By Susan Edmunds of RNZ

Almost 4500 more people have signed up to the Jobseeker Work Ready benefit since the start of May – and more grim data about the state of the country’s businesses could foreshadow more job losses.

Stats NZ released data last week that showed that non-financial businesses were spending more than they earned in the March quarter, a continuation of a trend that had been seen in four of the past five quarters.

This calculation includes non-cash factors such as depreciation, but paints a similar picture to other data released in recent months showing sharp declines in gross domestic product per capita and in business profits.

ANZ senior economist Miles Workman said that in better times, it could mean that the economy was on the verge of a resurgence and businesses were borrowing to invest in new plant and machinery.

“That’s not what is happening right now. What is happening right now is consistent with where we think we are in the business cycle – businesses are facing still high costs to produce goods and services, high labour costs, interest costs, transport costs, fuel costs. Some are still rising at a relatively healthy clip.

“Meanwhile, consumers are tightening their belts and watching pennies, they’re more choosy about where they spend their money and how much. Businesses are wearing these costs and profitability takes a hammering in that world.”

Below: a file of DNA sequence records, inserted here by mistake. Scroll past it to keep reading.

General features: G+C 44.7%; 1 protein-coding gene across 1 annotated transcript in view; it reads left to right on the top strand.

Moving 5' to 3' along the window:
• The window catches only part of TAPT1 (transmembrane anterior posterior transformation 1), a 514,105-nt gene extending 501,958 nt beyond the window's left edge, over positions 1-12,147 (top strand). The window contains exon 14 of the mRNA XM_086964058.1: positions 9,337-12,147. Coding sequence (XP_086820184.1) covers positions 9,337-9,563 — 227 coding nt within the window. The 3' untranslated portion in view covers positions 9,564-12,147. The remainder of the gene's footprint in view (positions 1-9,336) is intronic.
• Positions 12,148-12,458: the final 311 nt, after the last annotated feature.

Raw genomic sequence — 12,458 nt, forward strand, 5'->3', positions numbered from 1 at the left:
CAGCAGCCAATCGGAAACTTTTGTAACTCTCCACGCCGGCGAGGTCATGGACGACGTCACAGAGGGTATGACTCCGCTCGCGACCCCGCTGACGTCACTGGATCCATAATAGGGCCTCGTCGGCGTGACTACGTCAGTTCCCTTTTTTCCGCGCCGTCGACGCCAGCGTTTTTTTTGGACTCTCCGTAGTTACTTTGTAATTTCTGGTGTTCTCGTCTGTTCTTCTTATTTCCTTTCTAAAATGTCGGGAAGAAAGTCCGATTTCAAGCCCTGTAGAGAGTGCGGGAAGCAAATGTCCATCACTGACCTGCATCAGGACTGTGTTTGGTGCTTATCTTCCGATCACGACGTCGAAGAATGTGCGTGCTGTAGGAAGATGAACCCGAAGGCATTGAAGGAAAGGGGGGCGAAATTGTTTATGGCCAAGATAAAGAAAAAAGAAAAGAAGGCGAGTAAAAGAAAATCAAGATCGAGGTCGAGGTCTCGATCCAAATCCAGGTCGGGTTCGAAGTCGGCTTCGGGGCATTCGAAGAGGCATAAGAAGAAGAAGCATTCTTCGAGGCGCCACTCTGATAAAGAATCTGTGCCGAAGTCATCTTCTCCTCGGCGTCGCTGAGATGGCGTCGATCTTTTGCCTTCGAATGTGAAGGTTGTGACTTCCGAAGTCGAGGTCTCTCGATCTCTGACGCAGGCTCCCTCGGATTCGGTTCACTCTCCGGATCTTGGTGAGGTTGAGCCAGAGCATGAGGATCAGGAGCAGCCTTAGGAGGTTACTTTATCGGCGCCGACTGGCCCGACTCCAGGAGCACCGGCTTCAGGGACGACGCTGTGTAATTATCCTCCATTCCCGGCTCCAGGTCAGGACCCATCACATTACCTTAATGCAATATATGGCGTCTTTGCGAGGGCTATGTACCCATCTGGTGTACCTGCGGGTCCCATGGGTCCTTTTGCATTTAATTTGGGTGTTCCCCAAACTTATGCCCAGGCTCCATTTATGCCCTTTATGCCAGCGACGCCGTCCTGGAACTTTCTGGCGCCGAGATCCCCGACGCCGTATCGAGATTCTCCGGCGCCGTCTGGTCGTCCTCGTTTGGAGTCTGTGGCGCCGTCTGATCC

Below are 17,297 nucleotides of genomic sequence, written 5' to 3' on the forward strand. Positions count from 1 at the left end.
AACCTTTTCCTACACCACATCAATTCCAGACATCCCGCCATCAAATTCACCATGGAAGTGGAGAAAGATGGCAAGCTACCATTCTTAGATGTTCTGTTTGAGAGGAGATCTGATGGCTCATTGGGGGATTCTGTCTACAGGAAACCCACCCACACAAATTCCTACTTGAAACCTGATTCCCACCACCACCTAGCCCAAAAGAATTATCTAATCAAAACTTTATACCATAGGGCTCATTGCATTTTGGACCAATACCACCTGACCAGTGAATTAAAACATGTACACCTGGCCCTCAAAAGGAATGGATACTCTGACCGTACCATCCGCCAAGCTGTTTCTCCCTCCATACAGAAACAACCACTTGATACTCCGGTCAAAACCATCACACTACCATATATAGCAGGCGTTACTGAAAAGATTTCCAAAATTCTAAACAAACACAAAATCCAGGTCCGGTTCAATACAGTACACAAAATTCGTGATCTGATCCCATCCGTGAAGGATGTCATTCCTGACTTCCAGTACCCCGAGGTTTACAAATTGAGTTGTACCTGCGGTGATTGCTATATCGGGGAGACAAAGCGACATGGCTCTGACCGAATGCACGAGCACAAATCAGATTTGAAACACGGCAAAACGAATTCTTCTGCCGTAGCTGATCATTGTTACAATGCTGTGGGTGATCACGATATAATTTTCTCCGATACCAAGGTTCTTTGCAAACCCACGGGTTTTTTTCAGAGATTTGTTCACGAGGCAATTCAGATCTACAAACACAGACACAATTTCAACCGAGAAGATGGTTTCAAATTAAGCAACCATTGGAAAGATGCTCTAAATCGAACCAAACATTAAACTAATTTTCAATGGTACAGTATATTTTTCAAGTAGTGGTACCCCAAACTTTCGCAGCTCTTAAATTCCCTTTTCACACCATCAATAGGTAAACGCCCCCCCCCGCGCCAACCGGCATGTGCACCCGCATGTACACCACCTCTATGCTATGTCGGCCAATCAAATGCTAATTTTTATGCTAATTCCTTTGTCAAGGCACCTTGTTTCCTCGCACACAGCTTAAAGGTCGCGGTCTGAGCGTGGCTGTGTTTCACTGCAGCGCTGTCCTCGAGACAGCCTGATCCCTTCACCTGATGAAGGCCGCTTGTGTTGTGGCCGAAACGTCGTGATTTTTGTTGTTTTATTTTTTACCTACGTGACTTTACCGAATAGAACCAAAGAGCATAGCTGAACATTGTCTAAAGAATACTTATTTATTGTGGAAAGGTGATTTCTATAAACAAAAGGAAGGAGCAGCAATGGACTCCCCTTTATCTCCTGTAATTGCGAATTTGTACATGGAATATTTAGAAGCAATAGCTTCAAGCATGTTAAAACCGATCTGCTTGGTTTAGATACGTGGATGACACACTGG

He said eventually businesses would have to readjust how much they spent on things like staff. It was just another example of the recession playing out that the Reserve Bank had engineered, he said.

Data from the Ministry of Social Development shows that there were 13,668 more people on Jobseeker Work Ready in May than a year earlier, an increase of 14 percent. Another 2052 went on to the benefit in the month of May alone.

Since then, weekly reporting data shows another 2450 signed up to the benefit through June.

‘Hard to increase productivity’

ASB senior economist Mark Smith said it showed how much the non-financial corporate sector was losing.

“That is important because these firms tend to employ people and if they are losing money, if they cannot see scope for them to increase sales or prices, given we are in a policy-induced recession, it’s hard to increase productivity – that’s the key but our track record hasn’t been good. The last thing they can do is look at cost-cutting.”

He pointed to the recent quarterly survey of business opinion which showed businesses were under considerable margin pressure and looking at cutting hiring. Treasury data also showed the corporate tax take was still well below where it was last year.

“That will flow through… which will hit the household sector.”

He said the weakness in corporate profits was why ASB had brought forward its forecast for the first official ash rate (OCR) cut to the end of this year instead of February next year.

“The other thing is the impact on wages… we’ve got a much weaker corporate sector, it’s not going to be in a position to offer wage increases to the extent it had.”

He said the public sector job cuts had attracted a lot of attention but were “small beer” compared to what was happening in the wider corporate sector.

Westpac chief economist Kelly Eckhold said the Reserve Bank had seemed surprised at its last monetary policy update that households and businesses had not adjusted more quickly to the tighter monetary environment.

“They thought because people had been expecting there might be interest rate cuts coming around the corner for a while, it might have meant people just held on and had not got rid of people they don’t currently have something to do with.”

He said the labour market had proven to be more resilient than the Reserve Bank had forecast, but that would have to change if activity did not pick up for businesses.

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